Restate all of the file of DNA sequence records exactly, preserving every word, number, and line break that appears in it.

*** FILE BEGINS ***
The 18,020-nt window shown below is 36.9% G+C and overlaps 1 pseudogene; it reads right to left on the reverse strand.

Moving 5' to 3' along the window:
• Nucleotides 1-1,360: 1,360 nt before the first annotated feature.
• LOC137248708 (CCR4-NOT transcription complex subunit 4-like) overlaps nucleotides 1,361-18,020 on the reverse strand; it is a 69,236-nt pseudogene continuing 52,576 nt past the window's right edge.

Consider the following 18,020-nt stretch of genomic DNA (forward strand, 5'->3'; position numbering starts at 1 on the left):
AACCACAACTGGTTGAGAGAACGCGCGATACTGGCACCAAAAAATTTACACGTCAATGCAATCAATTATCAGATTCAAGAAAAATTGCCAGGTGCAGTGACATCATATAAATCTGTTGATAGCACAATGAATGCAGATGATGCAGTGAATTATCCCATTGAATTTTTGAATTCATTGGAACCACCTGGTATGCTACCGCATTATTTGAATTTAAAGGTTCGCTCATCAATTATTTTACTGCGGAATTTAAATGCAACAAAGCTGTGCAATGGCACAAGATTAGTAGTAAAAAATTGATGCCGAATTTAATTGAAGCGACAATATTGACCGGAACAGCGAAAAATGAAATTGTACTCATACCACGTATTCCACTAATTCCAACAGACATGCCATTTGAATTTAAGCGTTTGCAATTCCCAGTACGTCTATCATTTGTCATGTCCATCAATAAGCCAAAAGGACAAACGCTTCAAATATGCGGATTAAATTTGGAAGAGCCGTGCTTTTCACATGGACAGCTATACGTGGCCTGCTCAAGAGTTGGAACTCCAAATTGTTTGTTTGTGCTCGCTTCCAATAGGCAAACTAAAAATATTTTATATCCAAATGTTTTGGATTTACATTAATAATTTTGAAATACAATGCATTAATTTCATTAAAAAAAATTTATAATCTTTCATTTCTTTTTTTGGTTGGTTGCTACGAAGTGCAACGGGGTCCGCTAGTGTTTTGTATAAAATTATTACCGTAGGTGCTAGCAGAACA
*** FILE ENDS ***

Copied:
The 18,020-nt window shown below is 36.9% G+C and overlaps 1 pseudogene; it reads right to left on the reverse strand.

Moving 5' to 3' along the window:
• Nucleotides 1-1,360: 1,360 nt before the first annotated feature.
• LOC137248708 (CCR4-NOT transcription complex subunit 4-like) overlaps nucleotides 1,361-18,020 on the reverse strand; it is a 69,236-nt pseudogene continuing 52,576 nt past the window's right edge.

Consider the following 18,020-nt stretch of genomic DNA (forward strand, 5'->3'; position numbering starts at 1 on the left):
AACCACAACTGGTTGAGAGAACGCGCGATACTGGCACCAAAAAATTTACACGTCAATGCAATCAATTATCAGATTCAAGAAAAATTGCCAGGTGCAGTGACATCATATAAATCTGTTGATAGCACAATGAATGCAGATGATGCAGTGAATTATCCCATTGAATTTTTGAATTCATTGGAACCACCTGGTATGCTACCGCATTATTTGAATTTAAAGGTTCGCTCATCAATTATTTTACTGCGGAATTTAAATGCAACAAAGCTGTGCAATGGCACAAGATTAGTAGTAAAAAATTGATGCCGAATTTAATTGAAGCGACAATATTGACCGGAACAGCGAAAAATGAAATTGTACTCATACCACGTATTCCACTAATTCCAACAGACATGCCATTTGAATTTAAGCGTTTGCAATTCCCAGTACGTCTATCATTTGTCATGTCCATCAATAAGCCAAAAGGACAAACGCTTCAAATATGCGGATTAAATTTGGAAGAGCCGTGCTTTTCACATGGACAGCTATACGTGGCCTGCTCAAGAGTTGGAACTCCAAATTGTTTGTTTGTGCTCGCTTCCAATAGGCAAACTAAAAATATTTTATATCCAAATGTTTTGGATTTACATTAATAATTTTGAAATACAATGCATTAATTTCATTAAAAAAAATTTATAATCTTTCATTTCTTTTTTTGGTTGGTTGCTACGAAGTGCAACGGGGTCCGCTAGTGTTTTGTATAAAATTATTACCGTAGGTGCTAGCAGAACA